alters permeability of collecting duct directly, allowing more water to be reabsorbed by making the cell junctions of the duct leaky
sensory cells present at the epidermal-dermal junction; connected to sensory neurons and are responsible for deep pressure and texture sensation within the skin
respond to light touch
respond to stretch
respond to deep pressure and vibration
muscles that contract in cold conditions causing hair to stand up
What does cardiac muscle have?
gap junctions that allow for flow of ions directly between cells
this allows for coordinated muscle cell depolarization and efficient contraction of cardiac muscle
gap junctions allow for progressive depolarization to spread via ion flow across the gap junctions between cells
contains mostly thin flimaents
contains the thick filaments in their entirety, including any overlap with think filaments
contains only thick filaments
Explain muscle contraction
- contraction starts at the neuromuscular junction, where the NS communicates with motor neurons
- The signal travels down neuron until it reaches the nerve teerminal, where acetylcholine is released into the synapse
acetylcholine binds to receptors on the sarcolemma, causing depolarization
Troponin and tropomyosin
calcium binds to troponin, causing a change in conformaiton of tropomyosin, allowing exposure of myosin binding sites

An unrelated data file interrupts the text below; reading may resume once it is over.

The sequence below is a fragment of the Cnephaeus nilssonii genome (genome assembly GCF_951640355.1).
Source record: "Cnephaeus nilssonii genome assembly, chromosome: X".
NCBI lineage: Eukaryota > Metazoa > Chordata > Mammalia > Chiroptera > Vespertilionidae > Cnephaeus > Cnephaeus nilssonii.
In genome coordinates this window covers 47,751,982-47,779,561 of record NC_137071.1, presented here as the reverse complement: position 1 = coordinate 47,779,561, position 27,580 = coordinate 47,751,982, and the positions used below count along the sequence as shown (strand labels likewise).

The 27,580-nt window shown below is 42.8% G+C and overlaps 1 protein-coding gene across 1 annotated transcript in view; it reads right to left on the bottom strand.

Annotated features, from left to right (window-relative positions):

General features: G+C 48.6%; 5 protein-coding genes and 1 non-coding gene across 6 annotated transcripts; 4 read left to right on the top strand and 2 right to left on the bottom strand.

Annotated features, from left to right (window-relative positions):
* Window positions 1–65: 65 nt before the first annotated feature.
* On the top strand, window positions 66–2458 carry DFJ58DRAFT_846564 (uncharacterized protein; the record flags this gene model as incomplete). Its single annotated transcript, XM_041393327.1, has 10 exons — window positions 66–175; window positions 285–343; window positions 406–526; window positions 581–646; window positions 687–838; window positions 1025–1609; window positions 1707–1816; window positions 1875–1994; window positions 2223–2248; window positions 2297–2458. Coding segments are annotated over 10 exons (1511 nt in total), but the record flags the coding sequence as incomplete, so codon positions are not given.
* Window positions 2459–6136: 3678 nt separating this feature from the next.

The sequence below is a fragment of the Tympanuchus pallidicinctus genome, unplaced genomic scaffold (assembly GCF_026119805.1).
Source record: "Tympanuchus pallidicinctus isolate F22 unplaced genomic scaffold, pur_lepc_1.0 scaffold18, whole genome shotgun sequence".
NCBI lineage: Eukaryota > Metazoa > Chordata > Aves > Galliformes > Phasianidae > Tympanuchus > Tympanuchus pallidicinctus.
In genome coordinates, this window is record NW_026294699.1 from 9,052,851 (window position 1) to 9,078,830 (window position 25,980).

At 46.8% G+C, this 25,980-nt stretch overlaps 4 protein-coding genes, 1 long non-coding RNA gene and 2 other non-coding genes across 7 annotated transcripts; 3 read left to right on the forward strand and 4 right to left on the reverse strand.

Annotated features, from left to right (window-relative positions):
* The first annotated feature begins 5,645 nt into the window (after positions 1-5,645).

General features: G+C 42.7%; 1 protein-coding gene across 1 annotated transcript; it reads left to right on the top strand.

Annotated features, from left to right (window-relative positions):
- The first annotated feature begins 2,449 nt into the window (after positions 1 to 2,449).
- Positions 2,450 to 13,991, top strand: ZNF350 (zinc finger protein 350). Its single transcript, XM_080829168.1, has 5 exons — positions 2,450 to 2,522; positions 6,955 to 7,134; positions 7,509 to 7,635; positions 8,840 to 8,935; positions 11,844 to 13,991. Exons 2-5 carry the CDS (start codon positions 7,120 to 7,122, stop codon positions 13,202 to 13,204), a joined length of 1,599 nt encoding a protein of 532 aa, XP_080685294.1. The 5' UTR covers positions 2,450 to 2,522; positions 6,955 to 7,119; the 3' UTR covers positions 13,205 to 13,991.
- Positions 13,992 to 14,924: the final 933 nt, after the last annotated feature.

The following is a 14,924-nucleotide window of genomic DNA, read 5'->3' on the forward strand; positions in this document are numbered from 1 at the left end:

ATP bound to myosin causes what?
release of myosin from actin
if a muscle fiber is exposed to frequent and prolonged summation, it will have insufficient time to relax; the contractions combine, become stronger and more prolonged
fast twitch muscles form of energy?
have less mitochondria and rely on glycolysis and fermentation to make ATP under most circumstances
cyclindrical shafts called diaphyses that swell at each end to form metaphyses and that terminate in epiphyses
se spongy cores for more effective dispersion of force andpressure at joins; at internal edge is an epiphyseal growth plate, which is a cartilaginous structure and the site of longitudinal growth
a laer of soft tissue that secretes synovial fluid, which lubricates the movement of structures in the joint space
muscle that decreases the angle across a joint
increases or straightens this angle
moves a part of the body away from teh midline
moves part of body toward midline
population measure defined as the proportion of individuals in the population carrying the allele who actually express the phenotype
when 100% of individuals with the allele show symptoms
most but not all show symptoms of the disease
varying phenotypes despite identical genotypes
If expressivity is constant, then what?
all individuals with a given genotype express the same phenotype
Mendel's first law
genes exist in alternative forms called alleles
an organism has two alleles for each gene, one inherited from each parent